After all the snorkeling, it was time for snacks and the sail to Caye Caulker. (Caye is pronounced key.) We had these really delicious coconut tarts first. We actually had those in between the first stop at Hol Chan and the stop at Shark Ray Alley. I was hoping that T wouldn't like it and give his to me, but he gobbled it right up. It was quite tasty. We also had watermelon. After Shark Ray Alley, the bar was open so I had a beer and some really good chips and salsa. The salsa had corn and black beans and just the tiniest hint of heat. It was great. And the beer was excellent, too.
On our way to Caye Caulker, one of the little kids said, "Look! There are some sharks." Not sharks, but dolphins! There were about six of them and Carlos brought the boat around so we were sailing right alongside them for a few minutes. I couldn't get a good clear photo of them because I was all comfy with my beer and chips, but we all saw them and it was really cool!!
Caye Caulker is a tiny little island, much smaller than Ambergris Caye. There is a little town there and some lodging and a few restaurants. We went to the big restaurant at the pier that was recommended by our guides. I already had a little buzz going. There's just not many things that are better than sailing on a warm day, sipping beer on a beautiful catamaran!
We ordered our lunch. T and I both had shrimp quesadillas. It came with beans and rice (one of my new favorite things!) and of course, cole slaw. I liberally sprinkled some Marie Sharp's hot sauce on my quesadilla and you know what? It was the best shrimp quesadilla I ever had.
I'm pretty sure I could devote an entire post to Belikin beer and Marie Sharp's hot sauce. Both are products of Belize and they do their country proud.
After lunch we wandered down the street of Caye Caulker.
We went into a gift shop and bought some t-shirts, then we found a cute little ice cream shop that made their ice cream there each day. It was quite good. I don't remember the exact flavor I had because it wasn't typical. It was called something like Belizean caramel or something. It was yummy and a great way to finish off the meal.
When we got back on our catamaran, we all settled in for a quiet sail back to Ambergris Caye. I was out on the trampoline with MT. I think T was back on his beanbag. I took a little nap, as I think a lot of the people did.
When we got back to PRV, Terry asked us how we liked our outing. I told her about the jelly-fish incident and she said she had heard about it (?) and called Searious Adventures to find out if it was T that had been stung. Really? Wow.
It was actually a bad day at Hol Chan because of the jelly-fish and the authorities decided to close the park just after we left. A man staying at PRV got stung so badly that day that he had to go to the doctor in San Pedro. He was stung on his left shoulder, not far from his heart. He told us that he could feel the poison going into his organs and his muscles were starting to seize up. He said that the care he received on his boat wasn't very good. They poured fresh water on the sting which only made the poison in the minute tentacles that were still on him hold on harder. Then, the company dropped him off directly at PRV instead of taking him back to town to their office and getting him to the doctor. I think it worked out ok, though, because when he told Terry about it, she sprayed him down with Windex (ammonia) that stopped the stinging.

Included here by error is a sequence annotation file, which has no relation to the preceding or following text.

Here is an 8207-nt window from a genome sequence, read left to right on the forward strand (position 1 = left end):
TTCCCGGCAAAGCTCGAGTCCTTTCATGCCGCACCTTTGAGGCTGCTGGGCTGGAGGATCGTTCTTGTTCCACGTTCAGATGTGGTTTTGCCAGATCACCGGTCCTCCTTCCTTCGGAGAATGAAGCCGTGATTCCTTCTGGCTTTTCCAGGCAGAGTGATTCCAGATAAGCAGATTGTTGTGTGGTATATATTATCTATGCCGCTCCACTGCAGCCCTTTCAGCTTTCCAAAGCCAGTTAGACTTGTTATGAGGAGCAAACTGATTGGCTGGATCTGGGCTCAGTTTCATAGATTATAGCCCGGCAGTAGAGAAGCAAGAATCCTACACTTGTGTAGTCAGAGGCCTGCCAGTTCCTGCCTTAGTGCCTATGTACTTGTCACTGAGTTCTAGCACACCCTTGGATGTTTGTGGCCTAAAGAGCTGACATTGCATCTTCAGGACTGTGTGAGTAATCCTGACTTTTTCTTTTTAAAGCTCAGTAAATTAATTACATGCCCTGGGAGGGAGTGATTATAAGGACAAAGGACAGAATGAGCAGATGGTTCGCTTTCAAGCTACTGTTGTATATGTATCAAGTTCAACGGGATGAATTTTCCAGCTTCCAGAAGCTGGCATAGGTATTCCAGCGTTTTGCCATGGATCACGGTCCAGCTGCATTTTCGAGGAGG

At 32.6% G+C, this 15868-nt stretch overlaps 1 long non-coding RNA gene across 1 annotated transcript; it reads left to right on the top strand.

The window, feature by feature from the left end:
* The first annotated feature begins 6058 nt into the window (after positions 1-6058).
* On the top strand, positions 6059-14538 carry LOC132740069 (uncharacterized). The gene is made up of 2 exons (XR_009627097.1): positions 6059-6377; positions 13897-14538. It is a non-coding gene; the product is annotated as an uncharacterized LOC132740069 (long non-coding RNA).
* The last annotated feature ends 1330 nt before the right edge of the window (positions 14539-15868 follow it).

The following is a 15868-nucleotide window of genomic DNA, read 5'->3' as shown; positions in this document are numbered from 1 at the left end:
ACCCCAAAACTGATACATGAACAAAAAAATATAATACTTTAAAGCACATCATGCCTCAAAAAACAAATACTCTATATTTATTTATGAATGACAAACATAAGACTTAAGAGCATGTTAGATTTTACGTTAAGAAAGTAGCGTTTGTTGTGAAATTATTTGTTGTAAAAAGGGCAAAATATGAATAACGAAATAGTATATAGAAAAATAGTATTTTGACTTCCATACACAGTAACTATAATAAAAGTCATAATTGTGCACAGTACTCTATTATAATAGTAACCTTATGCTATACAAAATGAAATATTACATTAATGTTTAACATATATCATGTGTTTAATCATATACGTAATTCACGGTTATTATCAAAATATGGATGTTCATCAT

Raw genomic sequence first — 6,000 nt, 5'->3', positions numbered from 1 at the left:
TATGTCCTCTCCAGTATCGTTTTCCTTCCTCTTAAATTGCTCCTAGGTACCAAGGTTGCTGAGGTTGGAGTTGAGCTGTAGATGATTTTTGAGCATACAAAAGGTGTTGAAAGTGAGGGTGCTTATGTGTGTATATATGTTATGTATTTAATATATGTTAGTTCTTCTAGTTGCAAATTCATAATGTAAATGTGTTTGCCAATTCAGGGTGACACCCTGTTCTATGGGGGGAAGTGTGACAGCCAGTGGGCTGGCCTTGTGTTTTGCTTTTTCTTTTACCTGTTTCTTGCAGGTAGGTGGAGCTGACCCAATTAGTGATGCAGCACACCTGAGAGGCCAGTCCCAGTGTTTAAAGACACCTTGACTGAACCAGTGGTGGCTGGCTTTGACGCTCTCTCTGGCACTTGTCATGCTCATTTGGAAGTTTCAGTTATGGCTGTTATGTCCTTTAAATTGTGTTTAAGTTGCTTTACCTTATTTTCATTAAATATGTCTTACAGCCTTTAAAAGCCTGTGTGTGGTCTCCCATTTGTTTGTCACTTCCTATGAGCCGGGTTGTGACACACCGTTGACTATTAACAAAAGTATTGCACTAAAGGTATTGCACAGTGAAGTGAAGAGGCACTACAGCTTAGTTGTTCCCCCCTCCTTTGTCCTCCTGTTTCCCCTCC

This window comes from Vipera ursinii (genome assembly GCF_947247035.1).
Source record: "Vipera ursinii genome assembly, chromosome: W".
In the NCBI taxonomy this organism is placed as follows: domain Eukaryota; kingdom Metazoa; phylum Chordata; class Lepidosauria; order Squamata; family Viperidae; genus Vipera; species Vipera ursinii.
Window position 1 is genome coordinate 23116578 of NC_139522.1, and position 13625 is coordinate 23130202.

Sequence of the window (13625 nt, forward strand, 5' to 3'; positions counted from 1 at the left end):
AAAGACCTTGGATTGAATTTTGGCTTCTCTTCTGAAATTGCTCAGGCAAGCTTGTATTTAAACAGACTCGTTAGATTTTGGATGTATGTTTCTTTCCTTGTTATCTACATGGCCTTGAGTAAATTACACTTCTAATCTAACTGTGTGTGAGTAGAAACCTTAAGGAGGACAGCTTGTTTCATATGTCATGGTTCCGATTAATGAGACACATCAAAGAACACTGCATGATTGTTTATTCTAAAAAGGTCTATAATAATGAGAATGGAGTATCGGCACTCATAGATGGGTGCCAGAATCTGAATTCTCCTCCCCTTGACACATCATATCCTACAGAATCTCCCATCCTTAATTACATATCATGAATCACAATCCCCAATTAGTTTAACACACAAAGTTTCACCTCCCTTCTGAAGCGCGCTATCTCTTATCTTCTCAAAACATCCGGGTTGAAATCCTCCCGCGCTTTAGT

When he told me about the Windex, all I could think about was "My Big Fat Greek Wedding." Have you seen that movie? The dad thinks that Windex will cure anything. In one scene, the girl has a cold sore on her lip and it's the day before her wedding, so she sprays Windex on it and it's gone by her wedding day.
Because the jelly-fish victim, Scott, was ok, I commented about the use of Windex being just like in the movie. He and his wife had both seen the movie, and we all laughed. Thank God he was ok. It was their first day in Belize! What a downer that could have been!
Later that afternoon as I was walking on the pier, I saw some little creatures close to the shore that I hadn't seen before. Jelly fish. I'm not even kidding. They were tiny and looked like little condoms in the water. At first MT didn't think they were jellies, but we watched them, and saw they were propelling themselves against the current. We told Terry and Ruth about them, and they made sure to tell the other guests to be aware of the jellies. There were some little kids staying at the resort that liked to wade in the shallows by the pier.
Anyway, that's my story about sailing in Belize. We had a really fun day. I was thankful that the weather was great. It might have been about the best weather day we had :)